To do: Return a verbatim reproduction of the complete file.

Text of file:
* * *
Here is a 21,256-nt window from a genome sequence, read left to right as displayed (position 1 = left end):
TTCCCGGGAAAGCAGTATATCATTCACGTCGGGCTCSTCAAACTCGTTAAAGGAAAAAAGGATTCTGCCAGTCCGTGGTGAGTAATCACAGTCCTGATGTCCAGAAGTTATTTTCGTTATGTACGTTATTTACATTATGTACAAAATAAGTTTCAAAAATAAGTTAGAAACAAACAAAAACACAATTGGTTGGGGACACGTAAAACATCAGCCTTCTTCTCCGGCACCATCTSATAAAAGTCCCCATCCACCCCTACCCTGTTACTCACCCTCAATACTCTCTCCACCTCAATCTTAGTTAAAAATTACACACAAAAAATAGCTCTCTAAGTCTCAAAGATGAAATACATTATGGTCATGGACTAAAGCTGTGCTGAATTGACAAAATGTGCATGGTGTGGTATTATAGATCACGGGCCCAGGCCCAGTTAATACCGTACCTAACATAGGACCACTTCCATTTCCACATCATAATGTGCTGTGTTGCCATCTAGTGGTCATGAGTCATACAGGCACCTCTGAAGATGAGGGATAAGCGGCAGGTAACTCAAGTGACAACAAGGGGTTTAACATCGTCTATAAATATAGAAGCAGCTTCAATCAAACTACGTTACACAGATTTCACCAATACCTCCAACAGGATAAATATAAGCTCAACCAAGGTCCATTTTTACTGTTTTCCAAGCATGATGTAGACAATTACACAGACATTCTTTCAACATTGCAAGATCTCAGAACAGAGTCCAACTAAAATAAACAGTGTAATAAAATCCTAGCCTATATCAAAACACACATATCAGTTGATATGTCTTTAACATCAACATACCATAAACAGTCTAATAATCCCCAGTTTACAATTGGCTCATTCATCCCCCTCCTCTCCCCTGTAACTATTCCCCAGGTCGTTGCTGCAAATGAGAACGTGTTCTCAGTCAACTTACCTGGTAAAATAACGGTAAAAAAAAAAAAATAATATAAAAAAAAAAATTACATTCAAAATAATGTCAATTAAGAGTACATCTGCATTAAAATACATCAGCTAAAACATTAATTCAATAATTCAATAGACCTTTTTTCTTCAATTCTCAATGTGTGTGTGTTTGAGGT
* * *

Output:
Here is a 21,256-nt window from a genome sequence, read left to right as displayed (position 1 = left end):
TTCCCGGGAAAGCAGTATATCATTCACGTCGGGCTCSTCAAACTCGTTAAAGGAAAAAAGGATTCTGCCAGTCCGTGGTGAGTAATCACAGTCCTGATGTCCAGAAGTTATTTTCGTTATGTACGTTATTTACATTATGTACAAAATAAGTTTCAAAAATAAGTTAGAAACAAACAAAAACACAATTGGTTGGGGACACGTAAAACATCAGCCTTCTTCTCCGGCACCATCTSATAAAAGTCCCCATCCACCCCTACCCTGTTACTCACCCTCAATACTCTCTCCACCTCAATCTTAGTTAAAAATTACACACAAAAAATAGCTCTCTAAGTCTCAAAGATGAAATACATTATGGTCATGGACTAAAGCTGTGCTGAATTGACAAAATGTGCATGGTGTGGTATTATAGATCACGGGCCCAGGCCCAGTTAATACCGTACCTAACATAGGACCACTTCCATTTCCACATCATAATGTGCTGTGTTGCCATCTAGTGGTCATGAGTCATACAGGCACCTCTGAAGATGAGGGATAAGCGGCAGGTAACTCAAGTGACAACAAGGGGTTTAACATCGTCTATAAATATAGAAGCAGCTTCAATCAAACTACGTTACACAGATTTCACCAATACCTCCAACAGGATAAATATAAGCTCAACCAAGGTCCATTTTTACTGTTTTCCAAGCATGATGTAGACAATTACACAGACATTCTTTCAACATTGCAAGATCTCAGAACAGAGTCCAACTAAAATAAACAGTGTAATAAAATCCTAGCCTATATCAAAACACACATATCAGTTGATATGTCTTTAACATCAACATACCATAAACAGTCTAATAATCCCCAGTTTACAATTGGCTCATTCATCCCCCTCCTCTCCCCTGTAACTATTCCCCAGGTCGTTGCTGCAAATGAGAACGTGTTCTCAGTCAACTTACCTGGTAAAATAACGGTAAAAAAAAAAAAATAATATAAAAAAAAAAATTACATTCAAAATAATGTCAATTAAGAGTACATCTGCATTAAAATACATCAGCTAAAACATTAATTCAATAATTCAATAGACCTTTTTTCTTCAATTCTCAATGTGTGTGTGTTTGAGGT